If you cant say something nice… local teens fight lashon hara with social media

Gossiping isn’t what parents usually think of when they fret over what their teenage children are up to. But two local Jewish teens noticed the negative impact lashon hara — the Jewish concept of “evil tongue”— was having at their schools and in their communities.

And they decided to do something about it.

Sarah Engel (left) and Ariel Cohen use two peace signs to make a “W” for their WORD Peace initiative. photo/yosef nemanpour

“We all spend a lot of our time talking negatively about other people,” said Sarah Engel, a rising senior at Meira Academy, an all-girls Jewish high school in Palo Alto. “It’s stereotypical, but as teens, it comes up a lot at school or on the weekends hanging out.”

A few months ago, Engel and her friend Ariel Cohen worked to create WORD Peace, a campaign featuring events and a robust social media presence with a single goal: putting a stop to “harmful gossip.”

Sponsored by NCSY, the Orthodox Union youth group where Cohen and Engel both sat on the regional board, WORD Peace draws on the Torah’s prohibition against speaking ill of others to create a message that they hope resonates with teenagers of all backgrounds.

The 17-year-olds launched the project online in April and then gave a presentation at an NCSY convention in May.

Although WORD Peace fits the mold of secular social activism popular among Jewish teens, and the campaign has some overlap with widespread anti-bullying efforts, what sets the effort apart is its blend of secular values and Jewish law.

WORD Peace on Facebook

This hybrid model is apparent on the group’s Facebook page, where universal messages are juxtaposed with distinctly religious ones. For example: “You can’t fix yourself by breaking someone else” and “Rabbis say that the [Moshiach] is for sure going to come within 30 years, but the question is, are you going to be worthy of witnessing it?”

This mixing of religious and secular messaging was part of the effort to reach as many of their peers as possible, said Engel.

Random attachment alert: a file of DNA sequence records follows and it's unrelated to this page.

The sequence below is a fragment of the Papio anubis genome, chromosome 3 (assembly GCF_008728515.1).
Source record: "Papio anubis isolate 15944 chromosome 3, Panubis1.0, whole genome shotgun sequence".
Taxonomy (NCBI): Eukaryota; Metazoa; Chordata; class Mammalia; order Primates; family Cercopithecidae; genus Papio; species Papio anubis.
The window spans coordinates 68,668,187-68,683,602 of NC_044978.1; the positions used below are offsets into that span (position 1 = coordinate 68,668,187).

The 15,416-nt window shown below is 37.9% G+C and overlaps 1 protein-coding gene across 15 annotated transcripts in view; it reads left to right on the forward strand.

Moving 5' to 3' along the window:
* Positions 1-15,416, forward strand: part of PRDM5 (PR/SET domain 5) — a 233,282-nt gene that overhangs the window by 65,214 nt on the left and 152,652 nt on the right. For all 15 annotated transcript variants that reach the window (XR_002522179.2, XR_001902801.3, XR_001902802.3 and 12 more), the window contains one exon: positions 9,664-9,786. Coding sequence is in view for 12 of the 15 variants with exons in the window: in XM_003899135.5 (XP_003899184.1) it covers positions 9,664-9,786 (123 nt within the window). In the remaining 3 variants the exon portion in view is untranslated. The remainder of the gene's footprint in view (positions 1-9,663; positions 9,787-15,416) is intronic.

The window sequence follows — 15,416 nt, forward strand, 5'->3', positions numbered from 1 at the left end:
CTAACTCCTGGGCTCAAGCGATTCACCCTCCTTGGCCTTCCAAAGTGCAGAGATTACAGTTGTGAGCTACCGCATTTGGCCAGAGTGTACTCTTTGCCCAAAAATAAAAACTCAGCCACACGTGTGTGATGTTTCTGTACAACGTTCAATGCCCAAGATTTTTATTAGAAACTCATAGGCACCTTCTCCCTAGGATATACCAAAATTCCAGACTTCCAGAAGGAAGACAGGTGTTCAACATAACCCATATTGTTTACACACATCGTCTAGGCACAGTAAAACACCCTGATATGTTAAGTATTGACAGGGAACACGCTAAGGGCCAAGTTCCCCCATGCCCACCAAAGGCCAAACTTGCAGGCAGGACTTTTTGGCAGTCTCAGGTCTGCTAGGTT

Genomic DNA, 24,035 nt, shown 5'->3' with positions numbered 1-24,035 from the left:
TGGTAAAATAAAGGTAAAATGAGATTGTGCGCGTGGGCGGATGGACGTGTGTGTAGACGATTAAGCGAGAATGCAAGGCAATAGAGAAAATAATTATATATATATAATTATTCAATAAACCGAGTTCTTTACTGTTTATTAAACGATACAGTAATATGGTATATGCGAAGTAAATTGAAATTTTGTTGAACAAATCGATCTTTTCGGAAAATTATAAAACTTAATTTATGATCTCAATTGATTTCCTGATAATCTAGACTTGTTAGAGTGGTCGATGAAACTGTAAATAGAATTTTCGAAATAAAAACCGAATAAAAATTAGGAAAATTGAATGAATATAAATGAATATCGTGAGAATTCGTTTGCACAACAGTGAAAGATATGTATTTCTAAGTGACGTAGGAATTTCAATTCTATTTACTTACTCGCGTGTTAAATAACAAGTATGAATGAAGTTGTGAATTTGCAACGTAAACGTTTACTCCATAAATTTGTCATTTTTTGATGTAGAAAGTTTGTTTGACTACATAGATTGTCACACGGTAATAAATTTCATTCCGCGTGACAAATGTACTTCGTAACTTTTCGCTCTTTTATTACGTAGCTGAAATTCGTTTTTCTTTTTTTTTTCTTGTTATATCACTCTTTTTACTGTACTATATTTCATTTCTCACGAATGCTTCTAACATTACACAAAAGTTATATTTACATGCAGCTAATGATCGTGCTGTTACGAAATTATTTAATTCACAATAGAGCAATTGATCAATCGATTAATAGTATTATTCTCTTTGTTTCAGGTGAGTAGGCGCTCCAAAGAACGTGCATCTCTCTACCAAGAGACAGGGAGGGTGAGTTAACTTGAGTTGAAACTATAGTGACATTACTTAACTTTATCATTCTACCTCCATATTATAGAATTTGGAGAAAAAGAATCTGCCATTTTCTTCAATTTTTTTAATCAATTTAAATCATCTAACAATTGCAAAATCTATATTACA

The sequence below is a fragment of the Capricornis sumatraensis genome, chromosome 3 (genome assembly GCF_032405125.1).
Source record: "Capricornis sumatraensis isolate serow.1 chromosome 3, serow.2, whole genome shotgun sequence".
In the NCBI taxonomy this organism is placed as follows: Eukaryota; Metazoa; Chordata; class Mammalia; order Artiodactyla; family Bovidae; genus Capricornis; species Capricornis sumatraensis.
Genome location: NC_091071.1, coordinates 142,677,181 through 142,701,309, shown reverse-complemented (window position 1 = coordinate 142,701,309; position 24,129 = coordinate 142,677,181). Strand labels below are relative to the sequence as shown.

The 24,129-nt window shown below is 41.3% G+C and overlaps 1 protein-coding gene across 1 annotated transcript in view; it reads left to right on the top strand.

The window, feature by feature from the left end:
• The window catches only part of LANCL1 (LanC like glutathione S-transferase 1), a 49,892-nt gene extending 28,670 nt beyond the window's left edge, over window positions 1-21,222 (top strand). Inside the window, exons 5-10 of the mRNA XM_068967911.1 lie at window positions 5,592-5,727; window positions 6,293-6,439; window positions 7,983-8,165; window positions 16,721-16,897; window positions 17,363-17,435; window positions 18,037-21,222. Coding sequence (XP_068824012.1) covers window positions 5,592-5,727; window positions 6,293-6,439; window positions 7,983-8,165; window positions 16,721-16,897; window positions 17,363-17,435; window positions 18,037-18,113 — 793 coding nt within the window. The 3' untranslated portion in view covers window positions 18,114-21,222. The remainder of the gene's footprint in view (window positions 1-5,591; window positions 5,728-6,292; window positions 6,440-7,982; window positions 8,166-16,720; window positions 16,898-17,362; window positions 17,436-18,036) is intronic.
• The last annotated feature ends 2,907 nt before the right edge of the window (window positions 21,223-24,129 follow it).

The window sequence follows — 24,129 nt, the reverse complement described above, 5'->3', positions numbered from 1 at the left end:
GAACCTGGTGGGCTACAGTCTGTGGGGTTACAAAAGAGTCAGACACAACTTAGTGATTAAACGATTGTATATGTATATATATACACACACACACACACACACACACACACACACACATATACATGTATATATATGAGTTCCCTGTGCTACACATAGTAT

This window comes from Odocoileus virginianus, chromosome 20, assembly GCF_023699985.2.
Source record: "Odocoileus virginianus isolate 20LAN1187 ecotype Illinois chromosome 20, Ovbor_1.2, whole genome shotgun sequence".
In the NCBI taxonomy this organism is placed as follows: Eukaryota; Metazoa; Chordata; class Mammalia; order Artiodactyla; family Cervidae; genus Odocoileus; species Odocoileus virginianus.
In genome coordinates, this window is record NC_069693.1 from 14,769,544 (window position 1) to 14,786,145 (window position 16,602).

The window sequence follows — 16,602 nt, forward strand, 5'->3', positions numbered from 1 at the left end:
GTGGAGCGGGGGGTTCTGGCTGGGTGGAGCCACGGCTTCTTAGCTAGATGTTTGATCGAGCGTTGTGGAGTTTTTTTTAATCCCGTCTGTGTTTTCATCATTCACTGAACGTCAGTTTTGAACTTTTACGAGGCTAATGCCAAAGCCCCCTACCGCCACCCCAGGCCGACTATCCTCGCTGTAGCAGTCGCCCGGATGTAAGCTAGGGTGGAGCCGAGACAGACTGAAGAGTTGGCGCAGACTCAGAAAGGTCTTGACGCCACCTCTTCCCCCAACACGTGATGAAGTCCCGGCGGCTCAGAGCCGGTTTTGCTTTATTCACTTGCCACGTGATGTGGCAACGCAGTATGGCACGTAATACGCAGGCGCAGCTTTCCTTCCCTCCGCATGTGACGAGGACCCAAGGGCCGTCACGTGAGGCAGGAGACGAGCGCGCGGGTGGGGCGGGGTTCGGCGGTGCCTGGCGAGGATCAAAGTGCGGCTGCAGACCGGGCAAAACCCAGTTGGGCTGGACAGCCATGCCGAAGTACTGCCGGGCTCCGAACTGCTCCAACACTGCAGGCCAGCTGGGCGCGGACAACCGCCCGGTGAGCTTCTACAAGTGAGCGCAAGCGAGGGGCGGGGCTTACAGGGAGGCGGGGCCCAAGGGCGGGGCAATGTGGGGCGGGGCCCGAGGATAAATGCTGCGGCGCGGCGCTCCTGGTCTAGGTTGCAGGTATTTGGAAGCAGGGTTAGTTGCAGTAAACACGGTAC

“We’re not preaching,” she stressed. “Anyone can come and just take what is meaningful for them.”

Cohen, who takes the lead managing the WORD Peace on social media, agreed. She also said that studying the Jewish prohibitions on evil speech helped clarify how she approaches gossip in her own life.

For example, she said that while she always knew that gossip was bad, she had felt comfortable engaging in it with her close friends. “Before I looked at the Torah’s perspective, I thought that was OK,” she said.

Her study of the issue was also the focus of her senior project at the Jewish Community High School of the Bay in San Francisco, from where she graduated in the spring.

Cohen and Engel don’t expect everyone to completely stop gossiping, of course. Their goal is to raise awareness, something they feel they’ve accomplished as they hear stories of teenagers who have heard their message and refrained from gossiping, even just for small periods of time.

There was even a rabbi at the NCSY convention who told Cohen that the girls’ presentation made him realize all the ways he was inadvertently engaging in lashon hara.

“Within halachah [Jewish law] there’s a lot of gray, and the idea is to find a balance in [one’s] speech and actions,” Engel said. “Yes, a lot of the rules are pretty strict, [but] you’re not expected to do everything all at once.”

WORD Peace is on Facebook, Twitter and Instagram; search for “NCSYWordPeace”

Arno Rosenfeld
Arno Rosenfeld

Arno Rosenfeld is a reporter at the Forward. He is a former J. intern and has worked as a correspondent for JTA and The Times of Israel.